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Hyperion Records

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Home sweet home by Henry Dunkin Shepherd (fl1885-1891)
Sotheby’s Picture Library
Track(s) taken from CDH55410
Recording details: October 2002
All Saints' Church, East Finchley, London, United Kingdom
Produced by Martin Compton
Engineered by Julian Millard
Release date: May 2003
Total duration: 4 minutes 14 seconds

'[Martin] plays poetically throughout, and this for me is an unmissable collection' (The Mail on Sunday)

'You may wonder when you last heard such beguiling, fine-toned fluency … this is a delectable disc finely recorded' (Gramophone)

'Played by Philip Martin with winning insouciance' (The Independent)

'Martin makes for a sensitive, sympathetic guide … this release is a veritable treasure trove for the pianophile' (International Record Review)

'A repertoire that makes for a welcome family evening around the piano; alas for us all that we cannot offer renderings of such sympathetic finesse and lyrical elegance as are here set down by Philip Martin ‘at home’' (Classic FM)

'This repertoire is as delightful to listen to as it is to play … perfect evening listening' (Classic FM Magazine)

'If you’ve ever struggled through Badarzewska’s Maiden’s Prayer, tripped yourself up in Dvořák’s Humoresque in G flat, or wondered how the simple lines of MacDowell’s To a wild rose would sound in capable, smooth-contoured professional hands, this is the disc for you' (The Irish Times)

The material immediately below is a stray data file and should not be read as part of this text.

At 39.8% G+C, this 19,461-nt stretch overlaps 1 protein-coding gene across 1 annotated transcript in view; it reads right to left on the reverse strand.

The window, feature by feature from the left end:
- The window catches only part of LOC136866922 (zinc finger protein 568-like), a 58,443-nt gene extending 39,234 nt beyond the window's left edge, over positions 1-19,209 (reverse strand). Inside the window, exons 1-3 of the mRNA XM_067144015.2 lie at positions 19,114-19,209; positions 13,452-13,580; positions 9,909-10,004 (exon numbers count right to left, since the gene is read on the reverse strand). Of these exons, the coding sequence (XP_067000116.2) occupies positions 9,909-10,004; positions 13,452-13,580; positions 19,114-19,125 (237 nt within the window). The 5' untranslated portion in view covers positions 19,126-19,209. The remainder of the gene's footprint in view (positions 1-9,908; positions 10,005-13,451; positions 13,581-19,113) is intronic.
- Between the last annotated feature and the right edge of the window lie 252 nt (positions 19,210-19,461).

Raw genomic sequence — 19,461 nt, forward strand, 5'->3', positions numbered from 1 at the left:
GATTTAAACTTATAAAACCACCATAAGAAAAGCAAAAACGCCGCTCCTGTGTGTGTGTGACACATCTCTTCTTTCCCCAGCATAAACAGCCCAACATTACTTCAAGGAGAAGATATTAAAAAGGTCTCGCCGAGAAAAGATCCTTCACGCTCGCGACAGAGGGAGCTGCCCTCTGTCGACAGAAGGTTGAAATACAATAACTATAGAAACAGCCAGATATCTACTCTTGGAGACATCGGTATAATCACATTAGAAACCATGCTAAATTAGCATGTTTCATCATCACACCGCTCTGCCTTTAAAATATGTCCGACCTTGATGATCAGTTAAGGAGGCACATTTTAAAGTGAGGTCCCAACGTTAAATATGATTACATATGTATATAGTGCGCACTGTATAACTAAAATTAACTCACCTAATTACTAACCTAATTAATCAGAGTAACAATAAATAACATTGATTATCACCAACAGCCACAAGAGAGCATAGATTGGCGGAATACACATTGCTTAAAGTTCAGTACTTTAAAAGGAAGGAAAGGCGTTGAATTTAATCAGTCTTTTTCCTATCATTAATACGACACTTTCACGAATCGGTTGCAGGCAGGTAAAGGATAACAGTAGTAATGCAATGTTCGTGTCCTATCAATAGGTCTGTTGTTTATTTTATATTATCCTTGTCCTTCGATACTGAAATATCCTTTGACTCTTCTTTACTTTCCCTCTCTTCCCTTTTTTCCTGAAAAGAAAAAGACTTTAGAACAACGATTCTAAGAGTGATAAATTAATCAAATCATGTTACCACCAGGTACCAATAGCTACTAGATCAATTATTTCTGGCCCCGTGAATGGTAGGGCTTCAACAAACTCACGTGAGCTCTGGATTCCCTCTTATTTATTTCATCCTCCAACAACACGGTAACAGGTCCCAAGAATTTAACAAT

'Philip Martin is a pianist of great intelligence and much innate musicality; and the excellence of the recording is the final element in the equation for success' (MusicWeb International)

'77 minutes de bonheur pur sucre pour nous faire oublier la morosité de la rentrée!' (Répertoire, France)

The Maiden's Prayer
composer
1851

Introduction  EnglishFrançaisDeutsch
Should we dismiss out of hand The Maiden’s Prayer, ‘this dowdy product of ineptitude’ (Arthur Loesser) that has become a comical byword for sentimental salon tosh? Most people do. It is now past parody, its title far better known than the music itself for no one plays it, not even the soppy amateurs whose territory it was and who so relished its ‘dripping, maudlin arpeggios’. Few could tell you the name of its composer. But hold! Despite the fact that it has no catchy theme to sing or hum, that its octave arpeggios are not easy to execute correctly, and that its four ‘variations’ (if one can dignify them with that term) are devoid of musical interest, The Maiden’s Prayer is probably the biggest selling piece of piano music ever written. Over one hundred editions were published in the nineteenth century and in 1924, more than sixty years after its first appearance, a Melbourne music publisher admitted to selling ten thousand copies of it a year.

Its unique status notwithstanding, little is known of the short life of its Polish composer. Tekla Badarzewska (1834–1861) wrote it when she was just seventeen and had it published in 1851 in Warsaw as Molitwa dziewicy (‘The Maiden’s Prayer’). It was republished as a supplement to the Paris Revue et Gazette Musicale in 1859 from whence it spread round the world like a plague. There are a further thirty-four piano pieces by Badarzewska, including one entitled Prayer Answered. Thankfully, it failed to capture the public’s imagination.

An ungentlemanly German critic in his obituary of Badarzewska opined that ‘[her] early death saved the musical world from a veritable inundation of intolerable lachrimosity’. Far greater composers than Badarzewska have shone brightly and profitably around the world before descending into obscurity. For better or worse The Maiden’s Prayer, if not the name of its composer, will never be forgotten. Quite an achievement for a teenage female Polish composer of the 1850s. Hard to dismiss in fact.

from notes by Jeremy Nicholas © 2003

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